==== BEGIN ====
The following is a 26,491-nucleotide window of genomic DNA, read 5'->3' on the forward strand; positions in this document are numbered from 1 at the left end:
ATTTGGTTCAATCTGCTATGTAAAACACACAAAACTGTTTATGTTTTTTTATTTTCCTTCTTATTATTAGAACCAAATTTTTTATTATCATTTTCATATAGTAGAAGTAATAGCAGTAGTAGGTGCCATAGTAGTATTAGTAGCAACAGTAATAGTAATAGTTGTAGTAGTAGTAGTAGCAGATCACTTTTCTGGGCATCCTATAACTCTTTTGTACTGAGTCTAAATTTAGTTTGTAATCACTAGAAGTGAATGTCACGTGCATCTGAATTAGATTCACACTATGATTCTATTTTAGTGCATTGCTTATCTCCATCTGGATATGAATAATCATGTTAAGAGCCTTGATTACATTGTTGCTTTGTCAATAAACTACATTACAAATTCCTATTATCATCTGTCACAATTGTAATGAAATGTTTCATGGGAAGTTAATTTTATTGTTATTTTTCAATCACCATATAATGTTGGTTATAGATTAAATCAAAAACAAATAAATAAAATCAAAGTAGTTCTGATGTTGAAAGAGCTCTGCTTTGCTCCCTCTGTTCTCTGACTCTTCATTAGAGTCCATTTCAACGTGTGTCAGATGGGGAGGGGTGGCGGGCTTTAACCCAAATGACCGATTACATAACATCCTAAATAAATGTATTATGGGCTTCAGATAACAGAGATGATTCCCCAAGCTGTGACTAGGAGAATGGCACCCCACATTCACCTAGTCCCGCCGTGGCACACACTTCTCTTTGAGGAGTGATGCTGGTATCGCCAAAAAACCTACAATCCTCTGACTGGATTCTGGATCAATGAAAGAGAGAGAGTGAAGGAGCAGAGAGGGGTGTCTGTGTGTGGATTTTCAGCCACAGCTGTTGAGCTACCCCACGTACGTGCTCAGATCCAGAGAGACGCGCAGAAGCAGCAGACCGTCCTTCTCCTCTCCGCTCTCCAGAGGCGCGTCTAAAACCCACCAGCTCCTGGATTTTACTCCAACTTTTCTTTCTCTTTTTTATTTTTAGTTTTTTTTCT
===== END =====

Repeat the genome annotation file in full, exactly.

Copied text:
The following is a 26,491-nucleotide window of genomic DNA, read 5'->3' on the forward strand; positions in this document are numbered from 1 at the left end:
ATTTGGTTCAATCTGCTATGTAAAACACACAAAACTGTTTATGTTTTTTTATTTTCCTTCTTATTATTAGAACCAAATTTTTTATTATCATTTTCATATAGTAGAAGTAATAGCAGTAGTAGGTGCCATAGTAGTATTAGTAGCAACAGTAATAGTAATAGTTGTAGTAGTAGTAGTAGCAGATCACTTTTCTGGGCATCCTATAACTCTTTTGTACTGAGTCTAAATTTAGTTTGTAATCACTAGAAGTGAATGTCACGTGCATCTGAATTAGATTCACACTATGATTCTATTTTAGTGCATTGCTTATCTCCATCTGGATATGAATAATCATGTTAAGAGCCTTGATTACATTGTTGCTTTGTCAATAAACTACATTACAAATTCCTATTATCATCTGTCACAATTGTAATGAAATGTTTCATGGGAAGTTAATTTTATTGTTATTTTTCAATCACCATATAATGTTGGTTATAGATTAAATCAAAAACAAATAAATAAAATCAAAGTAGTTCTGATGTTGAAAGAGCTCTGCTTTGCTCCCTCTGTTCTCTGACTCTTCATTAGAGTCCATTTCAACGTGTGTCAGATGGGGAGGGGTGGCGGGCTTTAACCCAAATGACCGATTACATAACATCCTAAATAAATGTATTATGGGCTTCAGATAACAGAGATGATTCCCCAAGCTGTGACTAGGAGAATGGCACCCCACATTCACCTAGTCCCGCCGTGGCACACACTTCTCTTTGAGGAGTGATGCTGGTATCGCCAAAAAACCTACAATCCTCTGACTGGATTCTGGATCAATGAAAGAGAGAGAGTGAAGGAGCAGAGAGGGGTGTCTGTGTGTGGATTTTCAGCCACAGCTGTTGAGCTACCCCACGTACGTGCTCAGATCCAGAGAGACGCGCAGAAGCAGCAGACCGTCCTTCTCCTCTCCGCTCTCCAGAGGCGCGTCTAAAACCCACCAGCTCCTGGATTTTACTCCAACTTTTCTTTCTCTTTTTTATTTTTAGTTTTTTTTCT